Break Down Brick Walls With Circumstantial Evidence

I had the awesome pleasure of listening to an incredible free webinar offered by Legacy Family Tree.  The webinar, called “Building a Family from Circumstantial Evidence” and was presented by Judy G. Russell, CG. Judy “is a lecturer, educator and writer who enjoys helping others understand a wide variety of genealogical issues, including the interplay between genealogy and the law.”

From Legacy Family Tree – Building a Family from Circumstantial Evidence. Most genealogists learn very quickly that it’s a rare family where direct evidence supplies all the proof needed to connect one generation to another and tie brothers and sisters to each other. In most cases, it’s necessary to build the case for family relationships from bits and pieces and hints and clues gathered from a wide variety of sources. Find out more about how to build a family from circumstantial evidence.

Betty Bormer, ex-slave, Ft. Worth. Library of Congress Prints and Photographs Division.

Betty Bormer, ex-slave, Ft. Worth. Library of Congress Prints and Photographs Division.

What made this webinar so incredible was the fact that Judy’s case study was not one that was easily wrapped in a nice bow tied around an amazing box. No, that was not the case at all!  Russell provided a thorough presentation on how to exhaust every single option and successfully apply the Genealogical Proof Standard.  This presentation is applicable to all types of genealogy research, not just those that are ethnically specific.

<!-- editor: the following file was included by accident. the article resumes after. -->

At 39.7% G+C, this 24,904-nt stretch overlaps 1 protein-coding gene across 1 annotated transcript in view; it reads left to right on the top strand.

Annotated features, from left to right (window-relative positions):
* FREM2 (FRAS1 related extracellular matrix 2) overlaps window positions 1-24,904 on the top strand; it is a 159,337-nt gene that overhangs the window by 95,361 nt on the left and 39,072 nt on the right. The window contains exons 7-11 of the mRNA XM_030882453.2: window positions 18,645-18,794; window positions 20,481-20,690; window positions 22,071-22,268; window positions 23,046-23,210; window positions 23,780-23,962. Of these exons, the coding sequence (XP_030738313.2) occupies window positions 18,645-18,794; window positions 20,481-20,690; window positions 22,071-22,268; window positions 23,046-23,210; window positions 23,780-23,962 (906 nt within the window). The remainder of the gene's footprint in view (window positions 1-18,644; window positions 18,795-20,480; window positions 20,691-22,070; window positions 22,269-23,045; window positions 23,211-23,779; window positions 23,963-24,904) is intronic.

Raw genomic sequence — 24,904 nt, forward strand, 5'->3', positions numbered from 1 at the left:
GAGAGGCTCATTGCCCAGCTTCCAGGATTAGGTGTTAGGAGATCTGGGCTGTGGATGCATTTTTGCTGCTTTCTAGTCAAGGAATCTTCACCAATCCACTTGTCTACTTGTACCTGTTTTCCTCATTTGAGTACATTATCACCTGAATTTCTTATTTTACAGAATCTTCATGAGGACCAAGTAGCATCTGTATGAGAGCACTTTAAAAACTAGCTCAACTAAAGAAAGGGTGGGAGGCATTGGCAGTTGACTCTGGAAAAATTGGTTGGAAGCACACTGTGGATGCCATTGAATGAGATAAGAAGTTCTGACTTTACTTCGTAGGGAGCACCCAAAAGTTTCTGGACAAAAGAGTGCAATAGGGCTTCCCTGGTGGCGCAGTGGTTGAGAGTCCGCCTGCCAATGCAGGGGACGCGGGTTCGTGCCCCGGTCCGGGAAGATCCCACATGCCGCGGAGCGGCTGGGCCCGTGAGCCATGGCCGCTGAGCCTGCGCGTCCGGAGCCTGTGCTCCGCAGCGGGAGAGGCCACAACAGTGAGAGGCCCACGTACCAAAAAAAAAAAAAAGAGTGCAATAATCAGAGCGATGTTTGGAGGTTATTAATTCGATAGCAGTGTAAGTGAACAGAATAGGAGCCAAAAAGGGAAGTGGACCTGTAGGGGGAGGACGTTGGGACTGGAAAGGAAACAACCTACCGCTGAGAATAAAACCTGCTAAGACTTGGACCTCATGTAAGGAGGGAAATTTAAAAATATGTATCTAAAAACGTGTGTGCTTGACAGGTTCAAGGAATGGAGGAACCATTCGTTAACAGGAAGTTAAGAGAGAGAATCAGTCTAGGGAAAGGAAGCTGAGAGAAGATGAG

The Genealogical Proof Standard(1) has five key elements:

  • a reasonably exhaustive search;
  • complete and accurate source citations;
  • analysis and correlation of the collected information;
  • resolution of any conflicting evidence; and
  • a soundly reasoned, coherently written conclusion.

A researcher who is familiar with African ancestored genealogy research understands how difficult it is to complete a reasonably exhaustive search when researching people who were born before the brick wall of 1870.  The number of documents can be scant, but that doesn’t mean that there is nothing available.  It’s then that a researcher has to become creative in where they seek out documents and that’s when the fun begins!  Russell provided a very good glimpse into the number of options that any researcher has available to them.

The recording of the webinar is available for free until September 10, 2012.  To view it, please click this link.

A CD recording of the webinar is also available on the Legacy website.  To order it, please click this link.

Citation:
(1) “Board for Certification of Genealogists – The Genealogical Proof Standard.” Board for Certification of Genealogists. Board for Certification of Genealogists, n.d. Web. 29 Aug. 2012. <http://www.bcgcertification.org/resources/standard.html>.

You may also like